More than 100,000 young people will be denied unemployment benefits for six months from next year as part of federal budget cuts to welfare.
The official figures obtained by the Australian Council of Social Services show the Department of Social Services estimates more than 100,000 people would be affected by the proposed six-month waiting period each year. This would provide an estimated budget saving of $1.2 billion over the next four years.
From next July, unemployed people under the age of 30 will be required to do 25 hours of unpaid work a week for six months. Those between 30 and 49 will do 15 hours.
The jobless will also be asked to apply for 40 jobs a month, double the current requirement.
ACOSS chief executive officer Cassandra Goldie said government claims that its exemptions will soften the impact of denying six months of income support to young unemployed people "do not stack up".
"The official estimates show that 113,000 young people are likely to be affected in 2015-16," Dr Goldie said. "Denying people benefits for six months is cruel and harsh, and won’t help them find a job."
Dr Goldie said the latest study of a similar "work for the dole" scheme in Britain found it was not working.
The Department for Work and Pensions has conducted an impact assessment of the Mandatory Work Activity program, comparing participants with non-participants in Britain.
"The most recent evaluation of a similar work-for-the-dole program in the United Kingdom found that it had a negligible impact on the job prospects of participants," Dr Goldie said.
"ACOSS agrees that people should be required to make reasonable efforts to look for paid work, including being involved in work experience. However, we don’t support spending public funds on 'activity for activity’s sake'."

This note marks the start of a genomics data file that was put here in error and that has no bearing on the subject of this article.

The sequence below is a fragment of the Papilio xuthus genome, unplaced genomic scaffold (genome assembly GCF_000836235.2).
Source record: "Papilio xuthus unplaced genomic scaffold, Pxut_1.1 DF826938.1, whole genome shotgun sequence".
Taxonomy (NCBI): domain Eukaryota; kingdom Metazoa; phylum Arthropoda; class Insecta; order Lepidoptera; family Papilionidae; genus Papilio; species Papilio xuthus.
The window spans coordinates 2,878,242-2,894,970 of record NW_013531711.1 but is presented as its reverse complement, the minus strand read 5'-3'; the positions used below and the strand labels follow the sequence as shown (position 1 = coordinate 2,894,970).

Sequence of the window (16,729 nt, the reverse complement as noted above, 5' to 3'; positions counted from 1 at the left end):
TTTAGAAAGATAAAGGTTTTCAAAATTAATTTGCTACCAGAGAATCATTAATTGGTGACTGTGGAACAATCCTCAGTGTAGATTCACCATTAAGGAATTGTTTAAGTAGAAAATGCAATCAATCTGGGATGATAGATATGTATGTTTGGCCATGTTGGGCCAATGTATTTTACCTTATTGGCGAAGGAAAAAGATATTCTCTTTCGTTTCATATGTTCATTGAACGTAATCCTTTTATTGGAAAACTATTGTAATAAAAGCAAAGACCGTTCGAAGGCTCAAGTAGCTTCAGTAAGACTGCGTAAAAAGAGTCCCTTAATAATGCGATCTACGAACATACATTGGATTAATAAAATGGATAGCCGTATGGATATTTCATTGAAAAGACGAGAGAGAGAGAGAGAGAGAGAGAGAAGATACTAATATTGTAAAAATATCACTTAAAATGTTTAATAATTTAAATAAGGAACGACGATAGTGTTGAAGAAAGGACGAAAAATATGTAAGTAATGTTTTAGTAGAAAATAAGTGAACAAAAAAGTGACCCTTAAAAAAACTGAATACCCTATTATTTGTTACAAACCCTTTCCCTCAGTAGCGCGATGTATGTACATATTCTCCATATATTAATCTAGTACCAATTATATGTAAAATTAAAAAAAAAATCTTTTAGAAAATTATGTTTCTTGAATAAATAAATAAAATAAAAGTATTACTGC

Dr Goldie said each work-for-the dole place will cost about $2000.
"This money would be better spent on programs that work, such as the wage subsidies the government recently announced for people unemployed long-term," she said. "Around half of people placed in a subsidised job are still employed 12 months later, compared with less than a quarter of work-for-the-dole participants."
Half of all recipients of the Newstart Allowance have been out of paid work for more than two years and Dr Goldie said forcing them to look for more jobs or work for their benefits would not improve their job prospects.
"Giving them paid work experience in a regular job (in a wage subsidy scheme), and training relevant to their needs and those of employers, is what will make a difference in most cases," she said.
"The government should also redesign the employment services system to encourage providers to partner with employers to meet their recruitment needs and the needs of people disadvantaged in the labour market at the same time."
Minister for Social Services, Kevin Andrews, said about 700,000 people will be affected by the changes to Newstart over the next four years. He said an estimated 210,000 would seek to enrol in full-time education. He expected many of the 100,000 people serving a waiting period would find work and not move onto income support.
"Introducing a six-month waiting period and time limits on income support payments will give young people a stronger incentive to learn or earn," Mr Andrews said. "These changes are designed to be the circuit breaker Australia needs to divert people from a life on welfare."
Anna Patty is Workplace Editor for The Sydney Morning Herald. She is a former Education Editor, State Political Reporter and Health Reporter. Her reports on inequity in schools funding led to the Gonski reforms and won her national awards. Her coverage of health exposed unnecessary patient deaths at Campbelltown Hospital and led to judicial and parliamentary inquiries. At The Times of London, she exposed flaws in international medical trials.
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